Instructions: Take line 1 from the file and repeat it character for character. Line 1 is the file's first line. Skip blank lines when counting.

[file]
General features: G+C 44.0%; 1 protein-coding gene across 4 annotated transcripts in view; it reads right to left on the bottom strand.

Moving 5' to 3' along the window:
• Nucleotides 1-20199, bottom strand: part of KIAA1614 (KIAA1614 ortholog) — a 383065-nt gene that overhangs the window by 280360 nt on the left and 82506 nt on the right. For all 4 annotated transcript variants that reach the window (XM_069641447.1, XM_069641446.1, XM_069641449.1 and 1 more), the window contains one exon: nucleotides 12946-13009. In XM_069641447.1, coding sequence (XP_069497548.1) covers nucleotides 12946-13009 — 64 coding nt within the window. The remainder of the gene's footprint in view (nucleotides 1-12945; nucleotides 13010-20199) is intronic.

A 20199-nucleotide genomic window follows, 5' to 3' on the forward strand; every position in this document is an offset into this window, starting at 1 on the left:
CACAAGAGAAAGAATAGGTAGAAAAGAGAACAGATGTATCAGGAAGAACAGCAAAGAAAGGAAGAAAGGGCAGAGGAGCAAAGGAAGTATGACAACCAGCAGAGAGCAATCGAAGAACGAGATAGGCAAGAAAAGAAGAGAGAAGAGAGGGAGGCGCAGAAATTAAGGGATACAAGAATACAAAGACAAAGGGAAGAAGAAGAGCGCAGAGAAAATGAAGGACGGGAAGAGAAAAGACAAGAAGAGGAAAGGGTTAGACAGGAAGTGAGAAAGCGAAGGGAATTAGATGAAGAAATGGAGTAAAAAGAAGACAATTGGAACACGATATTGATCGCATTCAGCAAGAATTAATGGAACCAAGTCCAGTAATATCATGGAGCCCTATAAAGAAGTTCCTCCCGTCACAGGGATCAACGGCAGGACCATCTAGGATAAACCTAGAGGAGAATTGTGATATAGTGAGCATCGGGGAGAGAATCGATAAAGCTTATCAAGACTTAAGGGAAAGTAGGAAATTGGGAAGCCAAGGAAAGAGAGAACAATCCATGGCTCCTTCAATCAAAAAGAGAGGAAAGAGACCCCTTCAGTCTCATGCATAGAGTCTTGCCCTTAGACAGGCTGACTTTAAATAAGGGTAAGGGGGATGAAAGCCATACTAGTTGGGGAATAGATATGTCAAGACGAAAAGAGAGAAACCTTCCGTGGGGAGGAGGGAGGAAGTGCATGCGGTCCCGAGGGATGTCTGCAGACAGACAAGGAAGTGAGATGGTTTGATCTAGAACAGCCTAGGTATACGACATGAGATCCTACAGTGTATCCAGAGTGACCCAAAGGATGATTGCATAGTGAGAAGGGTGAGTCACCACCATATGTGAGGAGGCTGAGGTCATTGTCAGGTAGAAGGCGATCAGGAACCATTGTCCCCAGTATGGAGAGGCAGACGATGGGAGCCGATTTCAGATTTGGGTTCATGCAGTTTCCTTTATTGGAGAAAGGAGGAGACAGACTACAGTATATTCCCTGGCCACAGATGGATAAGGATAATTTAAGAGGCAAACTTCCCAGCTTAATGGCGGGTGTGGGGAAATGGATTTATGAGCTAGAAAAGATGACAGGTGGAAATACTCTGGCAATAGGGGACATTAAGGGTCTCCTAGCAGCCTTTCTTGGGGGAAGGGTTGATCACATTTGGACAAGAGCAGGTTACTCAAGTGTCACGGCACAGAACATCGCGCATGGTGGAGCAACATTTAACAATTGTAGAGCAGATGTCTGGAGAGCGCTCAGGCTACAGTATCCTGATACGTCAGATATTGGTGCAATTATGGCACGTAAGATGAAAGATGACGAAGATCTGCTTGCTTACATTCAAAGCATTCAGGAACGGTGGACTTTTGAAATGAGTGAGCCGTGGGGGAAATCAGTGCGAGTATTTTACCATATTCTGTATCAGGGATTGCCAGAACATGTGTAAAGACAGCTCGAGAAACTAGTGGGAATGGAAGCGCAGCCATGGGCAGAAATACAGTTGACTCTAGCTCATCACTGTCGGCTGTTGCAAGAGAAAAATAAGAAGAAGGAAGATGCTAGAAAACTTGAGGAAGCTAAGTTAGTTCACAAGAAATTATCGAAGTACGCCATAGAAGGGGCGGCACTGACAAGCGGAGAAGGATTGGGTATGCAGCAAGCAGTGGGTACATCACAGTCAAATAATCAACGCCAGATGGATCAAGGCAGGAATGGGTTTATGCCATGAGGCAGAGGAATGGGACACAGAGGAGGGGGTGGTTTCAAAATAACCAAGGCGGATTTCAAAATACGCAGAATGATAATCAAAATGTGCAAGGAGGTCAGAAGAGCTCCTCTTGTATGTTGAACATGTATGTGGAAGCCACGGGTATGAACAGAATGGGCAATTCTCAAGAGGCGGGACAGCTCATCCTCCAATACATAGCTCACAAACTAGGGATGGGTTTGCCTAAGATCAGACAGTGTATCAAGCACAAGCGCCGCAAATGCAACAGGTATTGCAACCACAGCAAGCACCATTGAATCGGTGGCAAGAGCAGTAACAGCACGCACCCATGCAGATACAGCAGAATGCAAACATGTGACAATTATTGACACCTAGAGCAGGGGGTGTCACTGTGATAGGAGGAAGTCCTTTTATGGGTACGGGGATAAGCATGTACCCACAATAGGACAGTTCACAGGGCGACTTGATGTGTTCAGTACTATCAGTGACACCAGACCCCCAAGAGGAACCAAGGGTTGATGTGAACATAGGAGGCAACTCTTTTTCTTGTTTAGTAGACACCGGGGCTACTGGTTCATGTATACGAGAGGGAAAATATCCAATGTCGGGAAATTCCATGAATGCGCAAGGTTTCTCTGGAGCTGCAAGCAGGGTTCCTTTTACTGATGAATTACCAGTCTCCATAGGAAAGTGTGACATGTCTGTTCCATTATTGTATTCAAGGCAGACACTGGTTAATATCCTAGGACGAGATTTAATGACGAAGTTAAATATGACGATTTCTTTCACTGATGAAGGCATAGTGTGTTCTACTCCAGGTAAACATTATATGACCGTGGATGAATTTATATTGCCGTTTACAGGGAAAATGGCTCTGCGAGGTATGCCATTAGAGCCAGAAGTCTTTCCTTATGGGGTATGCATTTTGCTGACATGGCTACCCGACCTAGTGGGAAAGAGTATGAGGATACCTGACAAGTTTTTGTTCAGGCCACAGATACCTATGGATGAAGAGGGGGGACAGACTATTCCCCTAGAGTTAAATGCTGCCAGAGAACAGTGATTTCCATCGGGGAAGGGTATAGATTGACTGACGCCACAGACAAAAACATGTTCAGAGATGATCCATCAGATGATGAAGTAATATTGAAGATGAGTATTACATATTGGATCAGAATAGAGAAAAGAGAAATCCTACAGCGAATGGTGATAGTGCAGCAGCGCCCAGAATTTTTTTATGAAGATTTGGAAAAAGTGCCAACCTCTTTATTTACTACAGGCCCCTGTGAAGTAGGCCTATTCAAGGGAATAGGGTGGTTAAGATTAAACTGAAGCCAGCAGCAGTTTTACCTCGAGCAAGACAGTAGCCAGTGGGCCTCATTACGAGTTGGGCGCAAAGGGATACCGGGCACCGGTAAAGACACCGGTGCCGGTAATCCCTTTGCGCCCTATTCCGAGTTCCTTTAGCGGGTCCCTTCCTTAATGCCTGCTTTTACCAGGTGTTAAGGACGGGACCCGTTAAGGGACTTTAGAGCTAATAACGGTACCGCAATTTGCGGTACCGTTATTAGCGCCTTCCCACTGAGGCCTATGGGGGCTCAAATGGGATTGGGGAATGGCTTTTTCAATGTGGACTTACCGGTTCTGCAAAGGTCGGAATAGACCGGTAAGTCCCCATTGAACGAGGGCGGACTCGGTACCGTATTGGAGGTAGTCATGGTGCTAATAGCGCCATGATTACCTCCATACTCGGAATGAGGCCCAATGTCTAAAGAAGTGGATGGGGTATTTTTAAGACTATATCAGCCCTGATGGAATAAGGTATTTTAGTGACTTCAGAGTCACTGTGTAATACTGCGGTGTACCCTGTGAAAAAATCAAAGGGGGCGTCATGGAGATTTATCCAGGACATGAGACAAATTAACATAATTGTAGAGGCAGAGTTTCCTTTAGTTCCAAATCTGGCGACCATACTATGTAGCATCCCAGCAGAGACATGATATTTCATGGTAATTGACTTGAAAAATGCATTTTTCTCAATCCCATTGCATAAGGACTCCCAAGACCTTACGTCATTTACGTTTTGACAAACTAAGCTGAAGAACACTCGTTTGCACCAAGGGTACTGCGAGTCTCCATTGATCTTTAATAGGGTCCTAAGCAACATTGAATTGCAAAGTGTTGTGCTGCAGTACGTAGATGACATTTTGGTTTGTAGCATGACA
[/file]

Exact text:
General features: G+C 44.0%; 1 protein-coding gene across 4 annotated transcripts in view; it reads right to left on the bottom strand.